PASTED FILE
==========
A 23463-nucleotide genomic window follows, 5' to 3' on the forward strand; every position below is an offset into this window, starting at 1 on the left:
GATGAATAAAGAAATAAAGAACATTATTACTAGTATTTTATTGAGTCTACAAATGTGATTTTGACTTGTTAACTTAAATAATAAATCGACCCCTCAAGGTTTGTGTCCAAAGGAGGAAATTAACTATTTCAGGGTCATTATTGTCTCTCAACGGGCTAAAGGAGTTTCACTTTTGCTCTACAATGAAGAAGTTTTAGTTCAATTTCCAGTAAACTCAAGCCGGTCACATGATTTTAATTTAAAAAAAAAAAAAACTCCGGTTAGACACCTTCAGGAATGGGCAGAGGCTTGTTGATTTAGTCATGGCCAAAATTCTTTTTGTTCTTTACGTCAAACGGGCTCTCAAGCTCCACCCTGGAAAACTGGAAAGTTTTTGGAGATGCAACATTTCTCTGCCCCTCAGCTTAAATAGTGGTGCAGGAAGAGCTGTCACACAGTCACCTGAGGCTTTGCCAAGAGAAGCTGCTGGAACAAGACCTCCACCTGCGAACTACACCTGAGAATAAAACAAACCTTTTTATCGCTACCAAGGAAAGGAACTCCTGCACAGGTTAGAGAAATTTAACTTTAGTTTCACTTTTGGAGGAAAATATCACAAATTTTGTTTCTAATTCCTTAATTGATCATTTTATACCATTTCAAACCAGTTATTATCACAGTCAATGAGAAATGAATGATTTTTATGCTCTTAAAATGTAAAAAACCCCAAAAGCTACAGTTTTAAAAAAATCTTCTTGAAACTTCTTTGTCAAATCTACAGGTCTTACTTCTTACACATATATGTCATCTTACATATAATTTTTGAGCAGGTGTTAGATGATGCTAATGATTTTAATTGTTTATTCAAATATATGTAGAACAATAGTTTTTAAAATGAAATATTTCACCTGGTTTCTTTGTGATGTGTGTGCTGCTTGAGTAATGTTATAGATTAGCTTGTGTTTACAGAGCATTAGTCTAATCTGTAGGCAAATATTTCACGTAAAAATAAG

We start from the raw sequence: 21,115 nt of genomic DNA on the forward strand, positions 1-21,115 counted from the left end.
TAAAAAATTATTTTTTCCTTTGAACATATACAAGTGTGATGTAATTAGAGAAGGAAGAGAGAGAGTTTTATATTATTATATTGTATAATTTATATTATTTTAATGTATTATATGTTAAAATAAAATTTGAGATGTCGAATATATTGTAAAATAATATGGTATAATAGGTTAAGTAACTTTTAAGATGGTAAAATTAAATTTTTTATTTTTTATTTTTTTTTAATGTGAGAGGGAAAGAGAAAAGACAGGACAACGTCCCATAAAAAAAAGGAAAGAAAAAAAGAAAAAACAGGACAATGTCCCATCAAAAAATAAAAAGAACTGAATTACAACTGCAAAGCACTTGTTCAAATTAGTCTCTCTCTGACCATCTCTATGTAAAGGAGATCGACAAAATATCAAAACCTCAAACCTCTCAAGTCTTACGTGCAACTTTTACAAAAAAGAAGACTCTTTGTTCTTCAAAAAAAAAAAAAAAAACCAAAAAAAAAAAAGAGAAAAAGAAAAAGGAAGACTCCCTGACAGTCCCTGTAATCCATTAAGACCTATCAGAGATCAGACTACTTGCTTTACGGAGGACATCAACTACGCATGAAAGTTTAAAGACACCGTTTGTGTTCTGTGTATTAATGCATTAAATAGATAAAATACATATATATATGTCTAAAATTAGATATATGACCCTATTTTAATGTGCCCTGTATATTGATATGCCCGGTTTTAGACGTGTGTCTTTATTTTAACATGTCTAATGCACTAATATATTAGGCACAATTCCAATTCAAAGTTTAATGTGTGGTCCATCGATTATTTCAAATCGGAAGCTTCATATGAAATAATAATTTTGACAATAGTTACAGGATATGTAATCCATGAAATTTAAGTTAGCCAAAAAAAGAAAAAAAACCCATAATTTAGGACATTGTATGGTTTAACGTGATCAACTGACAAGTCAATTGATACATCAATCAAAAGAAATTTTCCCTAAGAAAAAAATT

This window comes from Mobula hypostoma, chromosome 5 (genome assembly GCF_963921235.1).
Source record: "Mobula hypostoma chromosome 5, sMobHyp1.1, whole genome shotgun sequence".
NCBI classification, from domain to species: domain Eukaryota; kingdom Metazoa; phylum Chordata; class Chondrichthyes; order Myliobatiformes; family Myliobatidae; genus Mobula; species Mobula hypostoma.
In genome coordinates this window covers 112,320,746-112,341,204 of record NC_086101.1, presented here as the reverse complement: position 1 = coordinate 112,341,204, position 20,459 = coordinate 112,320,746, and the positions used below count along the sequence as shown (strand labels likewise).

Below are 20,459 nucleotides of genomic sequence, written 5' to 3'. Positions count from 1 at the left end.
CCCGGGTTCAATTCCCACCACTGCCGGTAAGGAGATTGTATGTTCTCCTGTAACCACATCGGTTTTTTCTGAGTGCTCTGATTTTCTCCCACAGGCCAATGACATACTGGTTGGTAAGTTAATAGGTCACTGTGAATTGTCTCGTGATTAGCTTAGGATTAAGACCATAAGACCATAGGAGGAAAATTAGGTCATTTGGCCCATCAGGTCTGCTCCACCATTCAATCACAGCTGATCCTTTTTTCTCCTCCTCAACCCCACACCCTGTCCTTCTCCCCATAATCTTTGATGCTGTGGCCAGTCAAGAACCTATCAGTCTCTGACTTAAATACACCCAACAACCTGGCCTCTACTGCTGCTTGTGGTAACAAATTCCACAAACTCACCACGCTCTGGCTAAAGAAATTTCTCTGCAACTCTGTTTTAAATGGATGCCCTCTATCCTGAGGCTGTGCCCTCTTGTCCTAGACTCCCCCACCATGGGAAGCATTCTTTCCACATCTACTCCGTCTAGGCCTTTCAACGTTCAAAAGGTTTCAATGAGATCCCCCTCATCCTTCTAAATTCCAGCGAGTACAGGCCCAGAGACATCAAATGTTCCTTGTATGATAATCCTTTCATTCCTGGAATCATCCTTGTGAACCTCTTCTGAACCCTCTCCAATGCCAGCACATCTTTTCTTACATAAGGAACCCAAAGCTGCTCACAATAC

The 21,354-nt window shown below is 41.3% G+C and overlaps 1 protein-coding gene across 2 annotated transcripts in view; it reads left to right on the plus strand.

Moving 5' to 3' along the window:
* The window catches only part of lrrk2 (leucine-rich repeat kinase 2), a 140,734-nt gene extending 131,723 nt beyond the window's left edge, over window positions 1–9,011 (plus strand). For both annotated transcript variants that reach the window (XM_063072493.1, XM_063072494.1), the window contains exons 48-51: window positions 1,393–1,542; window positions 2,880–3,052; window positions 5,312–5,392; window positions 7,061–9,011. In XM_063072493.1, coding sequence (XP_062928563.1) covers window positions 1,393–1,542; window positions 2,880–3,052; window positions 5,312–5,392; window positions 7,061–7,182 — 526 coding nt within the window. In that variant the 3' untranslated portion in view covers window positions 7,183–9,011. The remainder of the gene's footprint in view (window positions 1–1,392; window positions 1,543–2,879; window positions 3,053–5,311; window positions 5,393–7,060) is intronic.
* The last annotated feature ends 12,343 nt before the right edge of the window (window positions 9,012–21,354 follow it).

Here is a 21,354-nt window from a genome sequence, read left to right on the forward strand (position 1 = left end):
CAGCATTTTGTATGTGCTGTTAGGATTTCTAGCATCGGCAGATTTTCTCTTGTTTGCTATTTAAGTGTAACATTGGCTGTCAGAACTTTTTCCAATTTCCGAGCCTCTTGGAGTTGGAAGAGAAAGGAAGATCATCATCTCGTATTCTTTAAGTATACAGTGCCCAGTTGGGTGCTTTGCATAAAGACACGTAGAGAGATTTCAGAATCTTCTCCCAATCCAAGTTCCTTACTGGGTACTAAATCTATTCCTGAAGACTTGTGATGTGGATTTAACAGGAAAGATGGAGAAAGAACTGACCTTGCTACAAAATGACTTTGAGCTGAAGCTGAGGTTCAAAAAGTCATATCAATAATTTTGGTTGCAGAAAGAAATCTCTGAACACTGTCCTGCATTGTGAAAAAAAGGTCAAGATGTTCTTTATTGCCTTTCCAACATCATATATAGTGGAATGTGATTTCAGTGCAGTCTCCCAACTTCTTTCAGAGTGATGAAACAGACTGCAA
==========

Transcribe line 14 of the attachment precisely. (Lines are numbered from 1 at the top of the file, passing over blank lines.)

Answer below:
* The last annotated feature ends 12,343 nt before the right edge of the window (window positions 9,012–21,354 follow it).